Diversity – the state of being diverse or having variety.
We know that no formula strengthens a workforce like a variety of cultures and backgrounds with diverse skills and talents. Then why do so many companies offer a one-size-fits-all learning program?
If you have not diversified your training program lately, it’s time to get started! Equitable development and training ensure that each individual receives the tools to advance to the best of their ability and grow their careers. And that’s good news for your equity, diversity, and inclusion (DEI) program!
Inclusive learning in the 21st century
A 21st-century workforce evolves all people through continual learning, ensuring that each individual has the tools and opportunity to thrive. For mid-level workers, many of whom are minorities and those without a college degree, workplace training that fills skills or knowledge gaps is their best chance to rise. It is also an opportunity for employers to fill positions with great people who simply lack traditional credentials on their resumes. Diversified learning recognizes individual gifts, lifts morale, and increases fairness. As DEI expert Kemy Joseph explains, what diverse workforces need now are training programs based on equity – or “fairly and systematically giving all people in honor of their race, color, or creed, what they need to live safely and thrive at work….”
So, how can you address growth, access of opportunity, and cut advancement barriers for people of all diversities in your training and development programs? The key is to level the playing field by customizing learning opportunities to the unique needs of the individual.
Assess for knowledge gaps
The first step is to find out each team member’s unique skills and barriers by reviewing hiring documents, education, past training, and performance reviews. It would be best to use self-assessment tools or interviews to get a first-person understanding of the employee’s competencies and training needs. Discussions should focus on engaging your employee’s interests and motivation to thrive in their chosen career path because, without buy-in, there is little chance of success. A positive experience in skills assessment will help the person trust that you have their best interest at heart. Trust is especially important when you find deficits in basic educational skills such as English language literacy, math, or communication. Be encouraging. Help them to see that mastering basic skills is achievable and will boost their confidence and economic self-sufficiency.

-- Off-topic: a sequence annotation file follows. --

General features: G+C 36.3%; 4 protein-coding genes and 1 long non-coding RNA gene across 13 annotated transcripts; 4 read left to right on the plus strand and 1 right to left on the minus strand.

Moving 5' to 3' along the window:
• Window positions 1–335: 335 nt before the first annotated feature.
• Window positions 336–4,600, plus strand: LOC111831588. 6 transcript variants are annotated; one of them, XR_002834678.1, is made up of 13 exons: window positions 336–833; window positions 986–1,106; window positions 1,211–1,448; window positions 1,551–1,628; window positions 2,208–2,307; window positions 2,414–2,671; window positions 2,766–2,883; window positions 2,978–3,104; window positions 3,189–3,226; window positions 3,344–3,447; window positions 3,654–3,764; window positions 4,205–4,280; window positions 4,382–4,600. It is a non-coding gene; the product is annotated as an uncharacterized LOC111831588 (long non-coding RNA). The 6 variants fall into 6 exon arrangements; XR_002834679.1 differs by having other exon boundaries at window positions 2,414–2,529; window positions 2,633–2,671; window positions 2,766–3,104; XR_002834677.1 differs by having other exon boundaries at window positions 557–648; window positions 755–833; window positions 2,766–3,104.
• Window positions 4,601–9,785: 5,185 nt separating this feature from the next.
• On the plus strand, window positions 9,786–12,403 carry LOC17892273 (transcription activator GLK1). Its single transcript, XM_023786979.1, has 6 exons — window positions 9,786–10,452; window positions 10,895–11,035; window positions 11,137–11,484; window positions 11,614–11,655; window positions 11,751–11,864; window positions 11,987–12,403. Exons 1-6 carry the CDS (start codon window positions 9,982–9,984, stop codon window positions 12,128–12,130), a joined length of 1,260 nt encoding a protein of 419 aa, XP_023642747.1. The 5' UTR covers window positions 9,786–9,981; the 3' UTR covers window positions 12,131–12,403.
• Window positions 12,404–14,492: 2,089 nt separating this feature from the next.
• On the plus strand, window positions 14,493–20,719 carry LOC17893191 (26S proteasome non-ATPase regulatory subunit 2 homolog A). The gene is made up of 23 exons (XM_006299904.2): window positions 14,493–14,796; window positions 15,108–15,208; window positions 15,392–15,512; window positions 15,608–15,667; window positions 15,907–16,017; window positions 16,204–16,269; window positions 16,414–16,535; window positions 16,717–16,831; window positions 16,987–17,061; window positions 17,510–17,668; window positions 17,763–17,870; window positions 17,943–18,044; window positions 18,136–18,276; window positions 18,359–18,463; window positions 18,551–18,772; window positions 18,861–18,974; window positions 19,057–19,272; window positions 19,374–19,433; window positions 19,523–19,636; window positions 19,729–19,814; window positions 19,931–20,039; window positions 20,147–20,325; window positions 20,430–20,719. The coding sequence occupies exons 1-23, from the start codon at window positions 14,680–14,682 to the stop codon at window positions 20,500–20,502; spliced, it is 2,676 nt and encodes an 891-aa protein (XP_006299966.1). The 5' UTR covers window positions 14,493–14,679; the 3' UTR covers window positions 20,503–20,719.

Collaborate on designing a unique learning plan
Once you have identified the individual learning needs, you may group company-wide knowledge requirements to allow for more formal but cost-effective learning seminars or workshops. For example, practical teaming strategies training often works best when the whole team attends. But as you create individualized plans, it is good to consider both structured (formal) or unstructured (informal) learning opportunities.
Formal learning opportunities like vocational adult education programs, webinars, workshops, or certificate programs appeal to some people who enjoy fast-tracked or more participative education. For example, honing an employee’s English skills might best take place in a company-paid college course alongside others working toward the same goal.
Other people may benefit more from informal, lower-stress learning opportunities like a mentorship under a more seasoned employee, self-driven e-learning, or even outside supplier or customer visits to boost relational skills. The perfect learning portfolio can be designed by collaborating and considering individuals’ unique experiences and learning styles. Then, each is free to explore information and meet goals vital to them and their employer.
If homogeneous seminars and boring e-modules unrelated to individual goals, abilities, or interests mirror your workplace learning system, change it up today! Learning removes barriers, supplies opportunities, and improves the lives of all people, especially those from minority communities. So, make a renewed upskill commitment by addressing the uniquelearning needs of each individual at every level of your organization.
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